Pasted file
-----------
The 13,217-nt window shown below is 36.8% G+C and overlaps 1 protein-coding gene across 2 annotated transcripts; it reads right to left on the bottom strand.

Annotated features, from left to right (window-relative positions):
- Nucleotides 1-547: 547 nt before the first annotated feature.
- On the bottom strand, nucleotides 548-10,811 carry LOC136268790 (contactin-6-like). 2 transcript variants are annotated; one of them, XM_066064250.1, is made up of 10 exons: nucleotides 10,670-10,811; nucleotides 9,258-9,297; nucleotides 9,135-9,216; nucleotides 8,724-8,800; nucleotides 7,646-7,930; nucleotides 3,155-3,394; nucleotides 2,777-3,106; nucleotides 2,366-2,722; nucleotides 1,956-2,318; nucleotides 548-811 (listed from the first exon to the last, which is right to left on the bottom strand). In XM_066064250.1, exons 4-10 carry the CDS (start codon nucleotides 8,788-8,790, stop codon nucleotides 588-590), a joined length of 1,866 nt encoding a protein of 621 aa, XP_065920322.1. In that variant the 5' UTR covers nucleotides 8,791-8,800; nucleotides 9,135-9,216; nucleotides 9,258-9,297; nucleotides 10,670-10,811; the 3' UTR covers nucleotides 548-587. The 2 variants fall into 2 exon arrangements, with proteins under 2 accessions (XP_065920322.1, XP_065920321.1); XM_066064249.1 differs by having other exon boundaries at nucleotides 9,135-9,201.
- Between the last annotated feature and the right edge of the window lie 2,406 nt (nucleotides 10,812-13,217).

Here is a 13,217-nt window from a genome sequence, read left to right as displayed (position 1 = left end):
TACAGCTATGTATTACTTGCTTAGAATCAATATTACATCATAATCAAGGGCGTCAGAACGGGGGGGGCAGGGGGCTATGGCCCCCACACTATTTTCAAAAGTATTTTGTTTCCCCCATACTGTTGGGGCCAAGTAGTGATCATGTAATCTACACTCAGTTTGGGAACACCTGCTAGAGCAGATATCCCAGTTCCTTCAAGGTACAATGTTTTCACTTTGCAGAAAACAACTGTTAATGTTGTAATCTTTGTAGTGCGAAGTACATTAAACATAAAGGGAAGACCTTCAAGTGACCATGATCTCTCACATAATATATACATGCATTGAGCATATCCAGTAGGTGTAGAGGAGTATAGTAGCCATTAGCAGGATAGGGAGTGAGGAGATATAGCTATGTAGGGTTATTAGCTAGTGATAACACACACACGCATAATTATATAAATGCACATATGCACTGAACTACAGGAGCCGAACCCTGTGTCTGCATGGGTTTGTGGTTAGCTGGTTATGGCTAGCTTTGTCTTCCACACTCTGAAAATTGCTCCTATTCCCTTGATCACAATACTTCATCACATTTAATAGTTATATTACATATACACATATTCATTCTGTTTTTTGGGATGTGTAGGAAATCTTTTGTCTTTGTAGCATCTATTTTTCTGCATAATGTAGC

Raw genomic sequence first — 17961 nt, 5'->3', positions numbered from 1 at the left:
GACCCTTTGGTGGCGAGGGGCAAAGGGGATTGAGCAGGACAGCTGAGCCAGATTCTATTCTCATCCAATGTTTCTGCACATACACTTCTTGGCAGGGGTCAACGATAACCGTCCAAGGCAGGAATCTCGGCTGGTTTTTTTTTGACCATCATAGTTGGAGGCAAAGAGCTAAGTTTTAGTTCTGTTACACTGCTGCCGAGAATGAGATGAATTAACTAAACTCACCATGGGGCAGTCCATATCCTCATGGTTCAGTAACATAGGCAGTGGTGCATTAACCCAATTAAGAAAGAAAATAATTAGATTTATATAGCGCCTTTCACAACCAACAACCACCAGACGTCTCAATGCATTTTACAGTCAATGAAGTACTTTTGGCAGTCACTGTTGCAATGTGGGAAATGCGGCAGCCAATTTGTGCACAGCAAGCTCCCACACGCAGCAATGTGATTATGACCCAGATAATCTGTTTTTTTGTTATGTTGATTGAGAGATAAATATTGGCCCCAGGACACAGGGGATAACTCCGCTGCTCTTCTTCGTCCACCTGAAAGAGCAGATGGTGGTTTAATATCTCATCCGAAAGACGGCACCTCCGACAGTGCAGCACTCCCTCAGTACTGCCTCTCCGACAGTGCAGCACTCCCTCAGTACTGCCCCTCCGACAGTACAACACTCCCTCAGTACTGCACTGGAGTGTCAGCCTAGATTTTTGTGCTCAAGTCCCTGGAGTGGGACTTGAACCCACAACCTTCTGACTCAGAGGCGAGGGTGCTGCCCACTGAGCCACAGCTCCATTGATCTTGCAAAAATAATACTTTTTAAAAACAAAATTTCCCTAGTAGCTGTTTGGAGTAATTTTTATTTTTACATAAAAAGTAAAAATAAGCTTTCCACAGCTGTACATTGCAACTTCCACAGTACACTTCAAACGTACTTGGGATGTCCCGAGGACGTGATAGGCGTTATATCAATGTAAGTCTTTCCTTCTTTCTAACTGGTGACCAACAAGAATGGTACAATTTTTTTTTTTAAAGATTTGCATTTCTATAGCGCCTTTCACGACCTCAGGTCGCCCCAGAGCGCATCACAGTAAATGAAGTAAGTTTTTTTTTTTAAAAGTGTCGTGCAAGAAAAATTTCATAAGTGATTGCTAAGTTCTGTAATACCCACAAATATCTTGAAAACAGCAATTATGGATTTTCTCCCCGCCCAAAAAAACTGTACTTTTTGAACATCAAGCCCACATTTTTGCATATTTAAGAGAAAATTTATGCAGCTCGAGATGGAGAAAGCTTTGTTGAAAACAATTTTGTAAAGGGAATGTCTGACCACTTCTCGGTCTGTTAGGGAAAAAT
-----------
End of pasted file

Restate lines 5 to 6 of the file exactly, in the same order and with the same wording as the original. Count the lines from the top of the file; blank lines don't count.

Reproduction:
- Between the last annotated feature and the right edge of the window lie 2,406 nt (nucleotides 10,812-13,217).

Here is a 13,217-nt window from a genome sequence, read left to right as displayed (position 1 = left end):